An interview with Dr. Stephen Lindsay
Guest post by Armin Bayati
I’m currently in the final semester of my undergraduate degree (Honours in Biology and Psychology) at UVic, and I’m using this time to learn more about the professors and researchers I’ve encountered throughout my degree.
I have been fortunate to have a multi-disciplinary education at UVic and to have had the privilege to work with researchers in various departments. I hope to be able to speak to several different faculty members at UVic regarding their education, research and their passions, in an attempt to inspire future UVic students.
My first interview was with Dr. D. Stephen Lindsay, a professor within the Psychology department at UVic. His journey to his current faculty position was riveting and has inspired me to pursue my own graduate education.
Here is an excerpt of my interview with Dr. Lindsay:
“My parents were interested in psychology, especially in humanistic psychology, so I grew up hearing discussions of self-actualization, the games people play, the inner child, etc. Then at Reed College I was exposed to psychology as a scientific enterprise.
Reed in the late 1970s was still heavily dominated by rigorous behaviourists. Each student at Reed is assigned a faculty adviser, and I had the great good fortune to be advised by Professor Carol Creedon. She was extremely intelligent, indeed wise, but she was also very kind and had a wonderfully dry sense of humour.
I was also strongly influenced by Colleen Kelley, who had herself graduated from Reed a few years earlier and took time out of her graduate program at Stanford to take a 2-year teaching position at Reed. I took both cognitive psychology and statistics with Colleen, and I enjoyed both courses.
In the cognitive course, in the second semester of my junior year, my main class project was on Piaget’s ideas about how children come to understand the principles such as the conservation of mass over displacements. The next year, Carol Creedon supervised my thesis project, which extended the work on Piagetian conservation that I had started in Colleen’s class.”
Where did you pursue graduate education? What type of research did you do as a graduate student? Was this line of research related to what you are doing now?
“When I graduated from Reed in 1981 I was sure that I was done with schooling. I was keen to get into the real world and do real things. But after some number of months of doing real things such as cleaning up small oil spills in Prudhoe Bay and carrying lumber in Anchorage, I eagerly accepted an invitation from Carol Creedon to spend the summer in Portland doing a research project (again on Piagetian conservation, but with a different method from my thesis work).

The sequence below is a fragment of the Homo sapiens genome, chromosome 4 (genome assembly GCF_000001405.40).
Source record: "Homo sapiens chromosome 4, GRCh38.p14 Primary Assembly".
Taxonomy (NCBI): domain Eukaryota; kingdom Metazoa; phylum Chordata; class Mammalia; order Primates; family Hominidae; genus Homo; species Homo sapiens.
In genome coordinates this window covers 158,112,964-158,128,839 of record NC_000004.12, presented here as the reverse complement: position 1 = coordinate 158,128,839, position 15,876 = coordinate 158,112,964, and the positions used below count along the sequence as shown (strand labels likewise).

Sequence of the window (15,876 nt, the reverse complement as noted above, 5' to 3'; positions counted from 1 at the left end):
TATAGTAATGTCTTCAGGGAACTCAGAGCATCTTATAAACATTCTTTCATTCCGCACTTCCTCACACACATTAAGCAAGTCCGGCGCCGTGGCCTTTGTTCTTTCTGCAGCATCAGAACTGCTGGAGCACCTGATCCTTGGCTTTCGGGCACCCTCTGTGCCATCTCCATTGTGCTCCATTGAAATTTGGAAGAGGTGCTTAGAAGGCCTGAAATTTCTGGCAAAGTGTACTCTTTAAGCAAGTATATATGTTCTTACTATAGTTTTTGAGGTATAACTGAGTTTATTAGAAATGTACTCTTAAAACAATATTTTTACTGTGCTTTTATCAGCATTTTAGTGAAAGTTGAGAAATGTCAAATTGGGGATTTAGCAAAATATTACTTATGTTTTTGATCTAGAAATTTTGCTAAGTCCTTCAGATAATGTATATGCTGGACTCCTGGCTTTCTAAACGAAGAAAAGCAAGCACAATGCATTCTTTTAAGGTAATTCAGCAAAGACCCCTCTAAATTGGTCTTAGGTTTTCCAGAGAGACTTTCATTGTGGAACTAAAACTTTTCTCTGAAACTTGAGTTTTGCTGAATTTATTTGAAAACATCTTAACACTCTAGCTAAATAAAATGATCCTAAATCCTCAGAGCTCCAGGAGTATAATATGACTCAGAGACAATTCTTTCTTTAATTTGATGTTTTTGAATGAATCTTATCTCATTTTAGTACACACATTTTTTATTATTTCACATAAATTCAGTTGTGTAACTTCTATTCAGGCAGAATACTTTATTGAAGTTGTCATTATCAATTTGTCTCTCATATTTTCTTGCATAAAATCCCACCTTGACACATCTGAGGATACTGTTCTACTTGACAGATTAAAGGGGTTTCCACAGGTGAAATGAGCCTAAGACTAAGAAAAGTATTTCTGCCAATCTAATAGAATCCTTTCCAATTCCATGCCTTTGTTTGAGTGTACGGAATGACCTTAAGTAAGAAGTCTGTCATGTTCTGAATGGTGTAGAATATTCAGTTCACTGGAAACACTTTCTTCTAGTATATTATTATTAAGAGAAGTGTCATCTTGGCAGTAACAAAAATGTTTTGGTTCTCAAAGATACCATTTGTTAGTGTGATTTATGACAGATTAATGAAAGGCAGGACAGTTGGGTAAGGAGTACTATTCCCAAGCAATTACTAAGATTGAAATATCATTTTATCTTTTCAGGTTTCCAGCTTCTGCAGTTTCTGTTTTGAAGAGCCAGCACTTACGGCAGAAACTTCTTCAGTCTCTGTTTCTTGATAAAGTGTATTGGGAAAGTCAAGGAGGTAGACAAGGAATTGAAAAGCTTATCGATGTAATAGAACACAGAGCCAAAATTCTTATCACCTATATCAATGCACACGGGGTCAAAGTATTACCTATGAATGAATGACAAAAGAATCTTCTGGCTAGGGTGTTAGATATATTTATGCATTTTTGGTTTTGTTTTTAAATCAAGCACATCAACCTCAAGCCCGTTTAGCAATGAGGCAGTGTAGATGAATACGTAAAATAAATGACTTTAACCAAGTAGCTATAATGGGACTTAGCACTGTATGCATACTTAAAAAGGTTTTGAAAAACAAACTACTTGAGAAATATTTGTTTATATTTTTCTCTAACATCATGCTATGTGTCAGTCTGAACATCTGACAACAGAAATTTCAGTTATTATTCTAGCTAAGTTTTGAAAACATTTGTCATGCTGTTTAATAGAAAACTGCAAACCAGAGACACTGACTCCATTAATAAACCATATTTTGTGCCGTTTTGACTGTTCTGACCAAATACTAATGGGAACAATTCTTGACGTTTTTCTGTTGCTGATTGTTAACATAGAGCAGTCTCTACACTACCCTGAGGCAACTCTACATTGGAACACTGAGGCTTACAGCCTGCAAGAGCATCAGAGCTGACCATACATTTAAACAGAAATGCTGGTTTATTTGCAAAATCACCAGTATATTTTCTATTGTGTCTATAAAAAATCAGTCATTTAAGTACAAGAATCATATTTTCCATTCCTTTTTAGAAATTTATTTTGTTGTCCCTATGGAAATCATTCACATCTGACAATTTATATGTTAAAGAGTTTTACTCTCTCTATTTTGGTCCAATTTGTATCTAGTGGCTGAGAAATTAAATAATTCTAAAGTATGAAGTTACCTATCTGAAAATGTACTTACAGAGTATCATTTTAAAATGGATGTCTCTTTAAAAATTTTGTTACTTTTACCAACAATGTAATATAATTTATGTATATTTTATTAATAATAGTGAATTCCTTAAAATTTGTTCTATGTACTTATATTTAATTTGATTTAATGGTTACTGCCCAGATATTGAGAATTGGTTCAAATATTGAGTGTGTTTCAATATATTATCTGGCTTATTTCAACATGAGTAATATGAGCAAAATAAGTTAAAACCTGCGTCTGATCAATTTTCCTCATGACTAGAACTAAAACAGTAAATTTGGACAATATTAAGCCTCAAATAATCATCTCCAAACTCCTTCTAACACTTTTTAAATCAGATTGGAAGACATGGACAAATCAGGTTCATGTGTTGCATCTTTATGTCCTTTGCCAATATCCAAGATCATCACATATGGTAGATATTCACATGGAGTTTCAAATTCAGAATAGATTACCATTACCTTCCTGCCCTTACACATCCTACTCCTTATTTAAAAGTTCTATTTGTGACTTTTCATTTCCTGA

That summer, Carol talked me into applying to grad schools (and gave me excellent pointers on how to do so, many of which contributed to my Tips document at https://web.uvic.ca/~dslind/?q=resources ).
I ended up going to Princeton. I had a somewhat mixed first two years, but things really took off at the beginning of my third year when I switched to Marcia Johnson’s lab. She is a superstar and a superb human being. Marcia’s expertise is human memory, and she had developed a set of theoretical ideas about “reality monitoring,” which has to do with distinguishing between memories of events that one actually experienced versus memories of purely mental events (thoughts, dreams, inferences).
She and I elaborated the reality monitoring model into the much more general source monitoring framework, which attempts to explain the processes by which the mind/brain makes inferences about the sources or origins of its own contents (e.g., is this a new idea or a memory of an old idea? Is this a memory of something Sally said, or of something Juanita said? Is this a memory from yesterday or the day before? Did I see the movie or did I read the book? Did I see that the man had a gun or did I just hear another witness say he had a gun?).
Pretty much all of my research is informed by the Source Monitoring Framework. We described it in a 1993 article that has been cited more than 4,000 times.”
What is your current source of interest?
“These days my main interest is in improving the statistical rigour of psychological science. I am the Editor in Chief of Psychological Science, the flagship journal of the Association for Psychological Science. You can learn about my thoughts on the “replication crisis” and how to respond to it by reading my editorial in the journal. See https://www.psychologicalscience.org/publications/psychological_science “
Thank you, Dr. Lindsay, for sharing some of your thoughts and experiences. Best of luck with your research!